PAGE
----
The Smoking Ordinance (Hong Kong)

The Smoking Ordinance (Hong Kong)

The Smoking (Public Health) (Amendment) Ordinance 2006 is a law passed by Legco on 19 October 2006 to prohibit smoking in certain areas within Hong Kong. First enacted in 1982, this amendment was gazetted on 27 October 2006.

The Smoking Ban, as it is commonly referred to, bans smoking indoors in restaurants, workplaces, schools, karaoke lounges, as well as beaches, swimming pools, sports grounds and public parks. The ban came into force on 1 January 2007.

Designated no smoking areas in Hong Kong

Sadly the Government bent to the whims of the Liberal Party which represented big business interests. They insisted on smoking exemptions in 'Qualified Establishments' until July 01 2009 or they would oppose the legislation that was already delayed by them for 5 years. This flawed system resulted in Hong Kong's legal sales of cigarettes increasing by 164 million sticks in the year after the flawed partial ban (January 01 2007) came into force.The Liberal Party is now all but dead having lost many of its candidates in 2008 elections where disgruntled blue collar voters rebelled against the aloof big business lobby which pandered to its friends and paid its leaders huge sums to head the Hong Kong Tourism Authority (whose current chief executive Anthony Lau was a life long Philip Morris Asia senior manager). Of 7,000 tobacco related deaths in Hong Kong per year, 1,324 people die from passive smoking (Hong Kong University Department of Community Medicine study - Dr Sarah McGhee)The way the Hong Kong Government handled the implementation of its laws intended to save the lives of catering and bar workers is an example of how not to do it in other locations. The Liberal party legislator (Tommy Cheung) representing the catering constituency is the person behind the smoking exemptions rather than trying to protect the health of his voters.(he was returned unopposed and did not have to fight for his seat in Legco).The legislation has been left full of loopholes. Any licensed premises including restaurants can apply for 'Qualified Establishment' status to get a smoking exemption until mid 2009. The applicant licensees just have to affirm that their liquor sales are higher than their food sales to gain the exemption (how daft is that !) A qualified establishment needs to be 'permanently and completely partitioned' from any other establishment. The law deliberately has no definition of 'establishment' in the Ordinance. The people who issue the 'qualified establishment' exemptions without checking out the validity of the applications are Tobacco Control Office , which is ironically a sub department of the Department of Health.In short - a shambles and an example of blinkered lawmakers' interference causing the deaths of innocent catering workers that the laws should be protecting.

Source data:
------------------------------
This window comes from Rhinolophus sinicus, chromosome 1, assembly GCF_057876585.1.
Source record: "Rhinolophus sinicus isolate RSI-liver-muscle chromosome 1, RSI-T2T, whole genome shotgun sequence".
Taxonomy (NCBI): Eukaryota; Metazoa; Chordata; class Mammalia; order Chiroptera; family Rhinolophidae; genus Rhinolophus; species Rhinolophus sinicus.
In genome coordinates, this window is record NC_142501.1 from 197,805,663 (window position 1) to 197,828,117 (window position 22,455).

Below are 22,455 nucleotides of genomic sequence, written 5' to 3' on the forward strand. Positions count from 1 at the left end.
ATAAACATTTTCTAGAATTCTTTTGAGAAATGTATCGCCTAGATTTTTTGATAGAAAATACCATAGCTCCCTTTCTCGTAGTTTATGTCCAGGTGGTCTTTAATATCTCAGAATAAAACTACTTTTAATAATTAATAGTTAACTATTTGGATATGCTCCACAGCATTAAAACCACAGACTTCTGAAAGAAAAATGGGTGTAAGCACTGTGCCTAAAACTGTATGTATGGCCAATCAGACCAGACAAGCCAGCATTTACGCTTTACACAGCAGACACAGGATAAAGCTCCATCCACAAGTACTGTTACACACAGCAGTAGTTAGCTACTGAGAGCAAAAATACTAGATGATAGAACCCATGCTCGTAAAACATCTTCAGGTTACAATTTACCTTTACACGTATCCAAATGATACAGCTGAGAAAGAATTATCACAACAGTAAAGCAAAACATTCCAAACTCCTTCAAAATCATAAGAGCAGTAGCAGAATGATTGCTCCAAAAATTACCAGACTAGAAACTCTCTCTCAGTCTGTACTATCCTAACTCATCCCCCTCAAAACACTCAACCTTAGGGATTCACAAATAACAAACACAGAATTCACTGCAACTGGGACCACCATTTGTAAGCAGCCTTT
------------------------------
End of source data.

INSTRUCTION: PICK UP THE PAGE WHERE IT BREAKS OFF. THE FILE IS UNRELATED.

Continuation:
1. Beaches.
2. Swimming pools.
3. All Public transports.
4. Cinemas, theatres and music halls.
5. Public lifts and escalators.
6. Game centres.

The entirety of:

7. Schools.
8. Hospitals.
9. Child care centres.
10. Places of refuge.
11. Places of detention.
12. Reformatory schools.

The indoor areas of:

13. Workplaces.
14. Public places.
15. Restaurants.
16. Karaoke establishments.
17. Bars.
18. Residential care homes.
19. Treatment centres.


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